Property 2: satisfies a Ginsparg-Wilson relation Ginsparg:1981bj of the form

(42)

Setting in Eq. (32) and using the shorthand for , we have

(43)

Equation (42) now follows immediately from for any matrix , which in turn follows from Eq. (22) with , or from Eq. (31).

Property 3: All eigenvalues of that are not equal to 0 or 2 come in pairs (with eigenvector ) and (with eigenvector ). We first note, with all arguments suppressed, that

(44)
implies
(45)

from which we conclude that

(46)

where we have again used . Note that for , all eigenvalues lie on the circle with radius 1 and center at 1, in which case and are complex conjugates of each other.

Property 4: The mapping projects the pair and to a complex conjugate pair . This follows from elementary algebra.

Property 5 makes statements about the eigenvectors of corresponding to eigenvalue 0 or 2. In these cases, Property 3 implies that and are degenerate eigenvectors of . This means that commutes with in the corresponding degenerate subspace and can thus be diagonalized in this subspace. Because of the eigenvalues of are , i.e., the eigenvectors of corresponding to or 2 can be arranged to have definite chirality. In the following we denote by the number of eigenvectors corresponding to or 2 with . Consider now the operator , where the argument has been suppressed. It is easily shown that if is an eigenvector of with eigenvalue , then and are degenerate eigenvectors of with eigenvalue . For , we now construct the vectors . According to Property 3, and are linearly independent in this case, and therefore the two vectors are nonzero and linearly independent. Moreover, they are also eigenvectors of with eigenvalue , respectively. We now consider in a basis consisting of the and of the eigenvectors of corresponding to and 2 with definite chirality. Since in this basis the operators and are simultaneously diagonal with eigenvalues and , respectively, we have

(47)

where in the second line is the (accidental) degeneracy of the eigenvalue of and the factor of in front of the sum removes a double counting of eigenvalues. An analogous argument holds for , which also satisfies the Ginsparg-Wilson relation and for which the roles of and are interchanged, leading to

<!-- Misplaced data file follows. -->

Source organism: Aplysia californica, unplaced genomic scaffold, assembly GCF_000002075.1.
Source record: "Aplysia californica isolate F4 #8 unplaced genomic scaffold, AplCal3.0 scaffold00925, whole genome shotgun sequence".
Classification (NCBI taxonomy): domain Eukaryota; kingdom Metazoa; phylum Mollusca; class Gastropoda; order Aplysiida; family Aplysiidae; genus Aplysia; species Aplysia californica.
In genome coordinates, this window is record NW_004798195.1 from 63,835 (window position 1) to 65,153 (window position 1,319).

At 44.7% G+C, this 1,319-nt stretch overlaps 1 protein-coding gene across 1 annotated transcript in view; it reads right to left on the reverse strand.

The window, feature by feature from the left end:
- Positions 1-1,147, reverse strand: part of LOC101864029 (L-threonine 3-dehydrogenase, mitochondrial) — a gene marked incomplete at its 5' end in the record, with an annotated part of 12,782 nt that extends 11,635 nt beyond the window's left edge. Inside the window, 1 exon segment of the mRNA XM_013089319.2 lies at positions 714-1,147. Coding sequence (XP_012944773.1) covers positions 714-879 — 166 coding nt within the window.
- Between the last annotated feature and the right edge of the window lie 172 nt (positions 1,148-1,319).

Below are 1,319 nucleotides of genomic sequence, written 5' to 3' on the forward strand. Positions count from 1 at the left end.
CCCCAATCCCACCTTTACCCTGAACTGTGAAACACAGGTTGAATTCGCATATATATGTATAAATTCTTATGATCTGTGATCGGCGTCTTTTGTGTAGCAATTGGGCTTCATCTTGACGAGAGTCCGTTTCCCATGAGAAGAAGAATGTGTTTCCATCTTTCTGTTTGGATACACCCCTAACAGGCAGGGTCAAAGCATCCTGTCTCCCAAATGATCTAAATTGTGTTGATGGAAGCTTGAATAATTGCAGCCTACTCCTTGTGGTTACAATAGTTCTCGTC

(48)

where . From we conclude that

(49)

as stated in Ref. Bloch:2006cd. From we also conclude that

(50)

The relation (50) between the anomaly and the index of was already proven for in Refs. Narayanan:1993sk; Hasenfratz:1998ri; Luscher:1998pqa. Our simple derivation shows that it remains valid at . (The method introduced in Ref. Luscher:1998pqa also works at without modifications.) Eq. (50) was used in Ref. Bloch:2006cd to explain an observed shift in the number of zero modes of as a function of .

Property 6 concerns the normality of . From Eqs. (39) and (42), one easily shows that

(51)

This means that for , is a normal operator, whereas for , we cannot conclude anything from Eq. (51) about the normality of . This suggests that for , is not a normal operator (at least generically). This expectation is confirmed numerically. It is interesting to note that the operator (51) is equal to the operator we defined in the proof of Property 5.

Vi Summary

We have extended the domain-wall formalism to nonzero quark chemical potential and have shown that in the limit in which and we obtain an expression for the overlap Dirac operator that is identical to our earlier result Bloch:2006cd. We have also included a bare quark mass, considered the continuum limit, and proven a number of analytical properties of this operator.

In actual lattice simulations, the use of Eq. (32) will be hindered by two problems. The first is the infamous sign problem that plagues lattice QCD at . We have nothing new to say about this problem here. The second problem is that not much is known about efficient numerical computations of the sign function of a nonhermitian matrix. As remarked earlier, we have started to address the second problem in Ref. Bloch:2007aw.

Work is in progress in several directions. First, we will continue our algorithmic developments to compute the sign function of nonhermitian matrices, with particular emphasis on novel deflation schemes. Second, we are currently testing the predictions of nonhermitian random matrix theory also for the unquenched theory, which can be done by reweighting on the small lattices that we have studied so far. We are also studying the average phase factor of the fermion determinant, for which some analytical predictions exist in the epsilon-regime of QCD Splittorff:2006fu; Splittorff:2007ck.

Acknowledgements.
This work was supported in part by DFG grant FOR465-WE2332/4-2. We would like to thank W. Bietenholz, A. Frommer, F. Knechtli, B. Lang, M. Lüscher, H. Neuberger, and J.J.M. Verbaarschot for helpful discussions.

References